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by Thom Yee


The Walking Dead images courtesy of AMC

6×16: “Last Day on Earth”

There’s a certain type of dread you might feel when you’ve become invested, a dread of inevitability, when you’re reading something you’ve already read several times before and you know that something bad is coming, but you keep hoping that somehow this time will turn out different. We’ve known for some time now that Jeffrey Dean Morgan was cast as Negan for this season of The Walking Dead, and with that knowledge I was especially terrified as the season progressed to the point we comicbook readers knew it was getting to, both for what Negan represents for the series, and for how far an actor like Jeffrey Dean Morgan would go with Negan. He’s going to change everything.

In “Last Day on Earth”, the final episode of season six, Rick and co. embark on a trip to the Hilltop to seek medical attention for the ailing Maggie who’s experiencing complications from her pregnancy. Emboldened by their recent victories and the seemingly long-term peace and order they’ve managed to establish in Alexandria, our heroes, nevertheless, soon find a group of Saviors in their way. Rather than confronting the group, Rick chooses to go a different way only to find their path blocked at every turn, each time by a larger group. Meanwhile, Morgan finds Carol, injured and disillusioned, and has to save her from the dangers surrounding them and from herself.

The thing that makes “Last Day on Earth” work is that the whole episode is a ticking time bomb, as our heroes face increasingly long odds, the feeling that the Saviors may have them cornered, and the slow realization that they aren’t quite the invincible force they’ve believed themselves to be. As I said in our recap of “East” last episode, as a small group, our heroes have managed to take down in the range of 25-50 Saviors, but with the amount of people Negan has working for him, it wasn’t going to take long before Rick’s small group was going to get themselves in real trouble. It’s just a question of manpower. With their encounters with the Saviors this episode, it’s an open question as to whether Rick and co. could’ve gotten through that first group, it even seems likely that Rick’s group would’ve won (though probably not without significant losses), but with every encounter that followed, it became clear that Rick and co. in their little RV were the mouse, the Saviors the cat in this game.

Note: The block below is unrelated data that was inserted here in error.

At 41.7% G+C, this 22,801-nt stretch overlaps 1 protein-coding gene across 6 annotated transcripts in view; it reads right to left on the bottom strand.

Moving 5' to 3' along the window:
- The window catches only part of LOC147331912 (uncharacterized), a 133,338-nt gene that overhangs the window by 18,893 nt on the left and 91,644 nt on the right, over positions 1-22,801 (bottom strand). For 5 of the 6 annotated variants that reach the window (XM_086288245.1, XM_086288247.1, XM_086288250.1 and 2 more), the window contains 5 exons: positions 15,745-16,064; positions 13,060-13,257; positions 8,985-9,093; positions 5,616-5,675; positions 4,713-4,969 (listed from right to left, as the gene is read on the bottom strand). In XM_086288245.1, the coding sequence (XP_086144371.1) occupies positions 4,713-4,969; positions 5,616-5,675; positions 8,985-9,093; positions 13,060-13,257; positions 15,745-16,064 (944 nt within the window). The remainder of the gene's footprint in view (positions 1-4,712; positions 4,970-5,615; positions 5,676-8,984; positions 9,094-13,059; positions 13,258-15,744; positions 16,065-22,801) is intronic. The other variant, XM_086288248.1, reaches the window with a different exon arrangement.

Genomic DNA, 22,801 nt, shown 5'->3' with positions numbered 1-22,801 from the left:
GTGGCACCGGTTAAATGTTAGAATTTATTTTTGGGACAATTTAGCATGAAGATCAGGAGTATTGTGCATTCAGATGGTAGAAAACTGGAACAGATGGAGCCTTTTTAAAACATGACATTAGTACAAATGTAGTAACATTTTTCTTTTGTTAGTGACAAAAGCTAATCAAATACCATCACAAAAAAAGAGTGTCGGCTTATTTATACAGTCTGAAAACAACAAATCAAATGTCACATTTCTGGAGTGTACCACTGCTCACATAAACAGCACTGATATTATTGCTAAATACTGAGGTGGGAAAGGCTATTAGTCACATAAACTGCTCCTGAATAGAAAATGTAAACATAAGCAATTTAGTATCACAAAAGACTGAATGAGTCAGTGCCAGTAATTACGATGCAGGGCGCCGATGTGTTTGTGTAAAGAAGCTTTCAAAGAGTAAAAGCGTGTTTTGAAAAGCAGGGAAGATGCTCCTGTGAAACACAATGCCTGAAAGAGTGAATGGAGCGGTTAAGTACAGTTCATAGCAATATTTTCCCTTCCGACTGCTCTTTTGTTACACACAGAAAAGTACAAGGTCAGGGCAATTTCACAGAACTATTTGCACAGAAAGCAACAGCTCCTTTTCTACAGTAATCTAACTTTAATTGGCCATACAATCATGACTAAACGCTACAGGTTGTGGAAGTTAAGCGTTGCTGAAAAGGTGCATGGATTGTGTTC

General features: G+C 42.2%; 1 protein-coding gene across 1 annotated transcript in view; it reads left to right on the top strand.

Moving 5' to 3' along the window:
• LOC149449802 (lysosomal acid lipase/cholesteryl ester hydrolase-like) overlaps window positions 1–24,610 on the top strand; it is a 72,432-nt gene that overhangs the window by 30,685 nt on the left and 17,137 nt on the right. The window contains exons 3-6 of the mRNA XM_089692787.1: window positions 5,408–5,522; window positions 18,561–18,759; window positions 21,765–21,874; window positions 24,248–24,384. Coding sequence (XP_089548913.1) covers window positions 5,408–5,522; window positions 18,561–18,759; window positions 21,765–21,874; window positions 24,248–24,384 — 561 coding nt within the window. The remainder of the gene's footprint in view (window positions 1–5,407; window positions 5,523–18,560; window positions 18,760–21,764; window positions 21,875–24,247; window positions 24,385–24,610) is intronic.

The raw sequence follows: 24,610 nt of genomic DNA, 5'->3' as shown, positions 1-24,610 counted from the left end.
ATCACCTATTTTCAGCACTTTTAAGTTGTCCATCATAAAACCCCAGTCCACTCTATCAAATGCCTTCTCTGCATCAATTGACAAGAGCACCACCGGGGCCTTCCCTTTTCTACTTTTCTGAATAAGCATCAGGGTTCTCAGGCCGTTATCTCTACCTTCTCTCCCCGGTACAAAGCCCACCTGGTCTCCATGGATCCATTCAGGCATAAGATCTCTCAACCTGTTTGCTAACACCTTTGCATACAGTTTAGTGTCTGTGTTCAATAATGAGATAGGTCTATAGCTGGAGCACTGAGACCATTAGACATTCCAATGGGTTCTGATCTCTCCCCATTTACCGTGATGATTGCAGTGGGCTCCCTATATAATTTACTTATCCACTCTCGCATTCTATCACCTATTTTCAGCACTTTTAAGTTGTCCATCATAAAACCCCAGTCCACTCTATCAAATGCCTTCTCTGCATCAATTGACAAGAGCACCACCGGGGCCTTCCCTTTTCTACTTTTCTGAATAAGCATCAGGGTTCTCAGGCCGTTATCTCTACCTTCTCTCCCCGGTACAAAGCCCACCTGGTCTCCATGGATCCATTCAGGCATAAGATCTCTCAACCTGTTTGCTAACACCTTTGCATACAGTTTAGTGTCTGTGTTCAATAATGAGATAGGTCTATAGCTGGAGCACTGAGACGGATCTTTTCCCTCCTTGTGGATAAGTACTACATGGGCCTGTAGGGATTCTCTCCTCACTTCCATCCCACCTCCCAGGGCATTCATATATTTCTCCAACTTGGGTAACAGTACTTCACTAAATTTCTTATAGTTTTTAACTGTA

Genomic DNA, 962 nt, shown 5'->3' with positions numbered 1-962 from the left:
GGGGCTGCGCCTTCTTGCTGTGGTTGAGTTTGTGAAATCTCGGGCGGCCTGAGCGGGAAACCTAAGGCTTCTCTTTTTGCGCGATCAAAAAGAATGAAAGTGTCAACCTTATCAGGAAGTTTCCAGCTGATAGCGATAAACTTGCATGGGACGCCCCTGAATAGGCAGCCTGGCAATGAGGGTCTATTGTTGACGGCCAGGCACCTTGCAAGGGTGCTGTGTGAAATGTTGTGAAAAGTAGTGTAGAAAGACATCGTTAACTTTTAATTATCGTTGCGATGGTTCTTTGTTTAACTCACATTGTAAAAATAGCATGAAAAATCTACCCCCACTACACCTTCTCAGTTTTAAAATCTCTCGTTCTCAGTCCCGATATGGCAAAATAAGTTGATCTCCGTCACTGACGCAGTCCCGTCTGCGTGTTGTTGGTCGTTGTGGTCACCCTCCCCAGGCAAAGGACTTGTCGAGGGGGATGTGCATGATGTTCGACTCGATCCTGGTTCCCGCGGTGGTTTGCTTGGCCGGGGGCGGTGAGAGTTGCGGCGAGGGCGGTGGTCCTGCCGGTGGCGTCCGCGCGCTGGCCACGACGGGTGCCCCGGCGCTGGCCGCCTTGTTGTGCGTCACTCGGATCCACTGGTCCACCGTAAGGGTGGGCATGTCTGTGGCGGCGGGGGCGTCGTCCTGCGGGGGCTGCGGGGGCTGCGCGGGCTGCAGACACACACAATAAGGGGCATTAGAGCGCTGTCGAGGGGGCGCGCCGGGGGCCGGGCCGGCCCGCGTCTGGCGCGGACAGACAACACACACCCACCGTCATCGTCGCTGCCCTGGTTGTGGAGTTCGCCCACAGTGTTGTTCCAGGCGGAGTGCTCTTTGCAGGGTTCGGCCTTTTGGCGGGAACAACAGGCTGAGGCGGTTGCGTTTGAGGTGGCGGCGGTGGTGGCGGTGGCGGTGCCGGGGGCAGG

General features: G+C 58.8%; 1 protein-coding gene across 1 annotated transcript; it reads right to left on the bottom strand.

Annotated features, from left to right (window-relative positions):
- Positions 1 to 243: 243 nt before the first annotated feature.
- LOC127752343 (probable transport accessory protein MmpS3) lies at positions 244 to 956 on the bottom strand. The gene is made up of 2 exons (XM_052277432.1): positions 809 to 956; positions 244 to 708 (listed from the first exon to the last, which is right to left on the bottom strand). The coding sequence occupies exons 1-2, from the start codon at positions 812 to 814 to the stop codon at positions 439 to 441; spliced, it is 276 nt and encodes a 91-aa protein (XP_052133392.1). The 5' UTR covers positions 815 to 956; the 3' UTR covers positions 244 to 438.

Turn around, every now and then I get a little bit lonely and you’re never coming round

But if I’m being honest, I was a little bored for most of the episode and it’s 90-minute extended run time. I didn’t like the premise (i.e., Maggie’s sick) with which our heroes set out in the first place, and every time they ran into trouble, they just turned around. I get that each time was a defeat and an act of increasing desperation, but there just wasn’t much to it beyond showing how mean the Saviors were to that random guy they were chasing, holding captive, and eventually hanging, and I think that was a narrative we as audience members were able to follow more than any of the onscreen characters could. Though each of our heroes’ retreats showed the advantage the Saviors had in numbers and over the terrain, I don’t think any of it illustrated that point better than their final confrontation when Rick and co. were clearly, hopelessly, and suddenly outclassed. Rick, Carl, and Maggie all expressed confidence in their power as a group with all they had been through throughout the course of this show, and while it’s true that their triumphs and getting to this point has represented the ultimate survival tale, it’s a bit of a tell don’t show moment, and it would’ve have been more shocking to see how f*cked Rick and co. were if they had found themselves in that same hopeless situation after having just been through three victories over the Saviors rather than three minor defeats where they, basically, turned tail and ran.